Last night, I went to a meeting of the New Voice Club of the Niagara Frontier. I had been invited to come as a guest speaker by second vice president Sue Bognar, a speech-language therapist, whom I had met in the Grand Island Community Chorus. She also serves as the club's speech advisor. The topic of my talk was dealing with disabilities by journaling.
Sue read a story that I had written about my sensory processing and auditory processing disorders. In a nutshell, my sensory processing disorder causes me to be hypersensitive to certain stimuli, such as light touch, scratchy clothes, smells, and competing noises. My auditory processing disorder means that I have difficulty understanding what I hear, especially when there are competing sounds. I have learned some compensation strategies with the help of speech-language therapists at the State University of New York at Buffalo.
I shared with the group different methods of keeping a journal. These include a traditional diary, a blog, and a visual journal/sketchbook. I brought samples of each type of journal. I talked about the reasons for keeping journals. They vary, depending on the type of journal one keeps. With a traditional diary, I can write down private thoughts, knowing that no one will see them but me. With a blog, I can share ideas and pictures with the world. With my visual journal, I can draw pictures of things that might be important to me that day. For example, when Benazir Bhutto was killed, I drew her picture in my sketchbook as a tribute to her. Other reasons for keeping a journal include brainstorming ideas or working through fears and developing one's creativity. In addition, for people who have difficulty communicating and difficulty being understood, maintaining a journal is an excellent outlet.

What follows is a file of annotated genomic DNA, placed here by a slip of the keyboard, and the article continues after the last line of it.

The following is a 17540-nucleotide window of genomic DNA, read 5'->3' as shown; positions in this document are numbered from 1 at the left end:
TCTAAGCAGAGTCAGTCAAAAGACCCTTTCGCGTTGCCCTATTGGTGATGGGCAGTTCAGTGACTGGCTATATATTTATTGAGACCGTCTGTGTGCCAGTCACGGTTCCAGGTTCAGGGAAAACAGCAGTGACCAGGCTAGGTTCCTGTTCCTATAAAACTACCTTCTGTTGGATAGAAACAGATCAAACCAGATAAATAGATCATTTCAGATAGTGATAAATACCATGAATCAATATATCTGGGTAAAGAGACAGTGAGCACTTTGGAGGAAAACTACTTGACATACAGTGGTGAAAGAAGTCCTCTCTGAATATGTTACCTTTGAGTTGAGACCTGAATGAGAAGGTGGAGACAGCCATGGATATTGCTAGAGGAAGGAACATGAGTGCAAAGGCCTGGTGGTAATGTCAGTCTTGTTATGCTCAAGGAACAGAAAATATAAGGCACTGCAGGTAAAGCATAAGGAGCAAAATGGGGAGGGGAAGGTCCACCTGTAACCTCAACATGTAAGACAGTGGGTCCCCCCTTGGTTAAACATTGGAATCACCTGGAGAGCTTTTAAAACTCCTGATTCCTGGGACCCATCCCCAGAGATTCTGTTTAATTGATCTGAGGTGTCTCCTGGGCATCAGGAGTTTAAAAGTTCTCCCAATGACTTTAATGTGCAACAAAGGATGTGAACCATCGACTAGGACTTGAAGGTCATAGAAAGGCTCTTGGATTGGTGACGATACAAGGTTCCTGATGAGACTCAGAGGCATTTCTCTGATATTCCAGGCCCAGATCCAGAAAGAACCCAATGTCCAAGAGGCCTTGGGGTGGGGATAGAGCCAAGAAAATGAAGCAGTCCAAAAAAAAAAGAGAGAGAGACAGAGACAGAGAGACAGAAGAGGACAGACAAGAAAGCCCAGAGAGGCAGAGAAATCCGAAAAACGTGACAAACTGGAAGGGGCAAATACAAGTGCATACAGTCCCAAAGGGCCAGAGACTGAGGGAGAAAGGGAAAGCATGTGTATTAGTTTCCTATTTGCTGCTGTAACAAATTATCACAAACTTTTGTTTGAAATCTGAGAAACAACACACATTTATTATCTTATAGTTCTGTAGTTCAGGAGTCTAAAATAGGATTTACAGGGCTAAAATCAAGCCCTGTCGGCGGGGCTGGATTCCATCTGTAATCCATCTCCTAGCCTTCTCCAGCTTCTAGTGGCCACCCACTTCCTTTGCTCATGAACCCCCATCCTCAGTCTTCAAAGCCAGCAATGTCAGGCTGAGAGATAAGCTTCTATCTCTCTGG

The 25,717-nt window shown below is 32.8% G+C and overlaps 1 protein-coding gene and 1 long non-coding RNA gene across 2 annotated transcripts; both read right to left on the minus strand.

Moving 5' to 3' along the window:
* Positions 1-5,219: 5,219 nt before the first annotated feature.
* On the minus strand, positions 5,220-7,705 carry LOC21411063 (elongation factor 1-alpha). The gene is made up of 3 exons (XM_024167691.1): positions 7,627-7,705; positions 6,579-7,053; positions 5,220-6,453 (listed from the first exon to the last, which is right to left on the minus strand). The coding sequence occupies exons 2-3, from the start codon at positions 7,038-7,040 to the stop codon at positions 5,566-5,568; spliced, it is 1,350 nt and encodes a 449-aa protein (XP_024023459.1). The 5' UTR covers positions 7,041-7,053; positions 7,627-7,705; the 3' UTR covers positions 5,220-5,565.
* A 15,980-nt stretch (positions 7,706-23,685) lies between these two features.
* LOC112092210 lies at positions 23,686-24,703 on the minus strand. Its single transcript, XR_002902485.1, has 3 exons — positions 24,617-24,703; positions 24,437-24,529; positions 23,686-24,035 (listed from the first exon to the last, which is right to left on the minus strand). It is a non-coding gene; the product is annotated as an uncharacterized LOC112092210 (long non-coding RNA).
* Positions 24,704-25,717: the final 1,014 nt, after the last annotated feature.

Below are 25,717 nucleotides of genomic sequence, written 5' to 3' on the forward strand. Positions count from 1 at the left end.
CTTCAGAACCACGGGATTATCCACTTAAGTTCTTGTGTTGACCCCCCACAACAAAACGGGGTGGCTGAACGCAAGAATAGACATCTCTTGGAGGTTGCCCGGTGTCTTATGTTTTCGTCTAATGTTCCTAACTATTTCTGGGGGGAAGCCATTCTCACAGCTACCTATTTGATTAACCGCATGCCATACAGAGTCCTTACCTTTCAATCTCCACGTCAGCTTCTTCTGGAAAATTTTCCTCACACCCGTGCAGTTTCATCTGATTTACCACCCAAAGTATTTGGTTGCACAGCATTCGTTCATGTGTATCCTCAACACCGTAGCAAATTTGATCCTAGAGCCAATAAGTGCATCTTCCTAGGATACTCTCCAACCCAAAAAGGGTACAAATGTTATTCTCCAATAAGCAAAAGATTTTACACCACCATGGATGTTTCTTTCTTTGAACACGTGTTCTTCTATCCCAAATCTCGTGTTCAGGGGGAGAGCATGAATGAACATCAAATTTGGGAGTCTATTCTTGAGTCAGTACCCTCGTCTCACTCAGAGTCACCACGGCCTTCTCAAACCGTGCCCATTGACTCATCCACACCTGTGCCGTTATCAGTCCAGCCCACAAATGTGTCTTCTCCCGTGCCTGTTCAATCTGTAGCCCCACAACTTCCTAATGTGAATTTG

The New Voice Club was a wonderful group to speak to. They asked great questions when I was done speaking and they were very kind and welcoming to me.
The New Voice Club does some interesting projects. One of the most interesting is that the group's members, many of whom are cancer survivors, go to schools to try to discourage kids from starting to smoke and try to encourage kids who are already smoking to quit. This is a great public service that they perform. The club, by the way, is sponsored by the American Cancer Society.
I felt very inspired by members of the New Voice Club. The laryngectomees have been through so many difficult times... cancer, surgery, learning to speak again, learning to adjust to the world with a disability... Their new voices may sound expressionless, but the words that they say are far from expressionless. They have stories of difficulty and of strength to tell, for everyone to hear.
I truly enjoyed my experience with the New Voice Club and am so happy to have made some new friends!
Pictured above is Charlie Roszak, the club president.